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vegetarianism


Subject Philosophy

DOI: 10.1111/b.9781405106795.2004.x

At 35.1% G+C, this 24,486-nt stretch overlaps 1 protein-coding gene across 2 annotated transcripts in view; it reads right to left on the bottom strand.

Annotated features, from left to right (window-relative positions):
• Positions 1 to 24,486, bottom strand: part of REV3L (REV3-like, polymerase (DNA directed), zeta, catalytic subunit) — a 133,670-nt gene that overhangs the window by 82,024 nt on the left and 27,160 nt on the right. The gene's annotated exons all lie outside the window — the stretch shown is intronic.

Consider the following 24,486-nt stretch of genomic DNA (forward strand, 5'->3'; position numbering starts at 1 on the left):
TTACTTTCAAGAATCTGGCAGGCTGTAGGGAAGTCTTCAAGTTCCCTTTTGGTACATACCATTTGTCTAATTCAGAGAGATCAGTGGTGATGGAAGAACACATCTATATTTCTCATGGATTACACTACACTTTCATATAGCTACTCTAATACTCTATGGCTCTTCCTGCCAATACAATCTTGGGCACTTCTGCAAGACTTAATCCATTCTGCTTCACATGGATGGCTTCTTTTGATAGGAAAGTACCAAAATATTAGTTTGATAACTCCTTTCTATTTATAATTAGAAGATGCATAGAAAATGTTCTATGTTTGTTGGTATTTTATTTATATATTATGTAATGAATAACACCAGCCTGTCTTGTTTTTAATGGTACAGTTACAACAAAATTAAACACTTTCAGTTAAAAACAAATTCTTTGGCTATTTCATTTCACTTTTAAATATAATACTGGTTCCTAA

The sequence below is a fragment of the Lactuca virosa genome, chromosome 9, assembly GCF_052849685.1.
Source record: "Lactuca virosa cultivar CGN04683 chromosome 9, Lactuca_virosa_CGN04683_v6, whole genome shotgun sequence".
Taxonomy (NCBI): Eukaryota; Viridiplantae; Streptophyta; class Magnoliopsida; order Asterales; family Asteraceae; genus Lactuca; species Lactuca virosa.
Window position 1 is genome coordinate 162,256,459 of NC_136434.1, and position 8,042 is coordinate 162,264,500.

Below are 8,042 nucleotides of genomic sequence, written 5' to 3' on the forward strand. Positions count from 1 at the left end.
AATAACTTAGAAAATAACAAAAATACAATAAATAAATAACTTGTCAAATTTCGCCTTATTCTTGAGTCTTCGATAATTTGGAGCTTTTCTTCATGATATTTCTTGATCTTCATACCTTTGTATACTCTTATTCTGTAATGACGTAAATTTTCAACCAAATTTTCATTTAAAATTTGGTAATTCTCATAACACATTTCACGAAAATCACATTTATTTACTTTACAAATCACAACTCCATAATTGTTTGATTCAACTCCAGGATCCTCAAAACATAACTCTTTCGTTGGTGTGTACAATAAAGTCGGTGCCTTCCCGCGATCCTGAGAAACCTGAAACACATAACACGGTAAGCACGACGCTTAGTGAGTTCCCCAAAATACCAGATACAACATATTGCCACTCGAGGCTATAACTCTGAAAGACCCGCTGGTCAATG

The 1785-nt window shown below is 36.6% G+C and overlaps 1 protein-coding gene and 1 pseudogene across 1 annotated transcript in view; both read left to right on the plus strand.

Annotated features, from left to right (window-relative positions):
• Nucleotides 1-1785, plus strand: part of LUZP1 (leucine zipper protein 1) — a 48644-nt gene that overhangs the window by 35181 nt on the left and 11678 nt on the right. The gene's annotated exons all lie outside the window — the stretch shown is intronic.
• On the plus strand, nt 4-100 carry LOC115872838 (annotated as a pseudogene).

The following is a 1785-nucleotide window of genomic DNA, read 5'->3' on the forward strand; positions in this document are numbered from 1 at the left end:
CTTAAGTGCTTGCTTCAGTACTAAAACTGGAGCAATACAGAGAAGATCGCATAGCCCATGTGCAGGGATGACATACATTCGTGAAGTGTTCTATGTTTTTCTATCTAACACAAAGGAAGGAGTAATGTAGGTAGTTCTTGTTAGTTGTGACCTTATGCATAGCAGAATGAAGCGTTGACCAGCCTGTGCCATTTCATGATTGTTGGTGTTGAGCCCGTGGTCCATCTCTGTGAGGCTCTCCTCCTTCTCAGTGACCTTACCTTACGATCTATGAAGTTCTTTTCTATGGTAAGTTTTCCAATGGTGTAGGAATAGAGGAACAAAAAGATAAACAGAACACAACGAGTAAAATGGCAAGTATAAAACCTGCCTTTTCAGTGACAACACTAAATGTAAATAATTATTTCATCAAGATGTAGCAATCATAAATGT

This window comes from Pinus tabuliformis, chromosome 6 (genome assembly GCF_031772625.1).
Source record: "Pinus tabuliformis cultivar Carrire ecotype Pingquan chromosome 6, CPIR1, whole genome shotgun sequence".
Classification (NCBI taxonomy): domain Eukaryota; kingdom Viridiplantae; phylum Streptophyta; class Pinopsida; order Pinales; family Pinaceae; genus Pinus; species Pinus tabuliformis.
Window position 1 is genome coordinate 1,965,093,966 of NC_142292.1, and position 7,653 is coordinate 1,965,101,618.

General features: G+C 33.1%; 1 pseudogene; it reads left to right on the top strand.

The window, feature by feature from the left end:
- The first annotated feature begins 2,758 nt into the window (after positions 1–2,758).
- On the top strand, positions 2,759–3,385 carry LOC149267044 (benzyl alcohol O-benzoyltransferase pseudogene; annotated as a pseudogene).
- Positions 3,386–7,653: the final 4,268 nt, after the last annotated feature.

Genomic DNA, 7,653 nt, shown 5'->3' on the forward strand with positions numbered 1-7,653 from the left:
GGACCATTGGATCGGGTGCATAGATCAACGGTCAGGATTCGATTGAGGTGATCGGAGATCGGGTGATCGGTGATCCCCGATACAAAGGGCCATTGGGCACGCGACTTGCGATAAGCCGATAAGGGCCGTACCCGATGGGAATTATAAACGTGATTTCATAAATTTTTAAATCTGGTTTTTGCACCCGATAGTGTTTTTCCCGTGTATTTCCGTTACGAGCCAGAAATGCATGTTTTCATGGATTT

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E thics The moral attitude that we should not eat the meat of animals. Vegetarianism has existed for a long time in some religious traditions, but the term “vegetarian” did not become popular until the foundation of the Vegetarian Society in England in 1847. The issue of vegetarianism became more prominent with the rise of the animal liberation movement. Vegetarians argue that eating meat takes animals as a means to an end , and thus fails to respect them as beings with inherent value or with a right to respect. Different theorists provide different sorts of a moral basis for vegetarianism. Some argue that animals have interests, others argue that they have rights. All of these are controversial views. Vegetarian arguments depend on the criterion one takes as the basis of moral consideration. Tom Regan claims that an animal is a subject-of-a-life and that one is not permitted to eat anything that is a subject-of-alife. Peter Singer considers that sentience is the crucial grounds for moral treatment and that no sentient being can be used as food. For the animal liberation movement, the vegetarian lifestyle is fundamental as a personal means of shifting our moral consciousness toward animals. Generally, vegetarianism prohibits meat eating, but not animal products such as milk and eggs. An extreme form of vegetarianism that advocates the avoidance of all animal products ... log in or subscribe to read full text

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